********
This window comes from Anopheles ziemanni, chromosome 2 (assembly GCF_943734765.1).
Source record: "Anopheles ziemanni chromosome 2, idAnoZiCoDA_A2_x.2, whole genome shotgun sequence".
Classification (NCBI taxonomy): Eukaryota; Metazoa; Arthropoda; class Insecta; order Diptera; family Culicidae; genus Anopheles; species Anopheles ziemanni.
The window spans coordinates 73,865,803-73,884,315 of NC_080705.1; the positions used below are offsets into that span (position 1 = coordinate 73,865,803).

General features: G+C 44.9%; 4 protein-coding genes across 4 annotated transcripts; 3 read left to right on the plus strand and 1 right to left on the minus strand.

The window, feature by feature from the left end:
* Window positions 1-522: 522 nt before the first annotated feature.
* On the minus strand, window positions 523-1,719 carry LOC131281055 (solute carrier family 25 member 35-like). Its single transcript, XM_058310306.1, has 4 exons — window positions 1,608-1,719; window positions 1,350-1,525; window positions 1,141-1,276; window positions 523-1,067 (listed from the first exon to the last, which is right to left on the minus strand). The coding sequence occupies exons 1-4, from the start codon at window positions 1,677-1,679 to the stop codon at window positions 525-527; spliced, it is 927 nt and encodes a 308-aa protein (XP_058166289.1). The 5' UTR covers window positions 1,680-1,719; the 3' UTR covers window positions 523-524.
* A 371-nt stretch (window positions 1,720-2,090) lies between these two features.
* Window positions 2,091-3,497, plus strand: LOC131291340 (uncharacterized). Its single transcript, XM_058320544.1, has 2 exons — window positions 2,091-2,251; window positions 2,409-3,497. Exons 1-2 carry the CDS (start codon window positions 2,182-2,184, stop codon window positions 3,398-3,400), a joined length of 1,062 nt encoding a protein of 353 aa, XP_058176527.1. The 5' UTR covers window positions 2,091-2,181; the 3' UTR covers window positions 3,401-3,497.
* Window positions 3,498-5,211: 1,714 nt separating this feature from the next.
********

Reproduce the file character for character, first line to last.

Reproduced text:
This window comes from Anopheles ziemanni, chromosome 2 (assembly GCF_943734765.1).
Source record: "Anopheles ziemanni chromosome 2, idAnoZiCoDA_A2_x.2, whole genome shotgun sequence".
Classification (NCBI taxonomy): Eukaryota; Metazoa; Arthropoda; class Insecta; order Diptera; family Culicidae; genus Anopheles; species Anopheles ziemanni.
The window spans coordinates 73,865,803-73,884,315 of NC_080705.1; the positions used below are offsets into that span (position 1 = coordinate 73,865,803).

General features: G+C 44.9%; 4 protein-coding genes across 4 annotated transcripts; 3 read left to right on the plus strand and 1 right to left on the minus strand.

The window, feature by feature from the left end:
* Window positions 1-522: 522 nt before the first annotated feature.
* On the minus strand, window positions 523-1,719 carry LOC131281055 (solute carrier family 25 member 35-like). Its single transcript, XM_058310306.1, has 4 exons — window positions 1,608-1,719; window positions 1,350-1,525; window positions 1,141-1,276; window positions 523-1,067 (listed from the first exon to the last, which is right to left on the minus strand). The coding sequence occupies exons 1-4, from the start codon at window positions 1,677-1,679 to the stop codon at window positions 525-527; spliced, it is 927 nt and encodes a 308-aa protein (XP_058166289.1). The 5' UTR covers window positions 1,680-1,719; the 3' UTR covers window positions 523-524.
* A 371-nt stretch (window positions 1,720-2,090) lies between these two features.
* Window positions 2,091-3,497, plus strand: LOC131291340 (uncharacterized). Its single transcript, XM_058320544.1, has 2 exons — window positions 2,091-2,251; window positions 2,409-3,497. Exons 1-2 carry the CDS (start codon window positions 2,182-2,184, stop codon window positions 3,398-3,400), a joined length of 1,062 nt encoding a protein of 353 aa, XP_058176527.1. The 5' UTR covers window positions 2,091-2,181; the 3' UTR covers window positions 3,401-3,497.
* Window positions 3,498-5,211: 1,714 nt separating this feature from the next.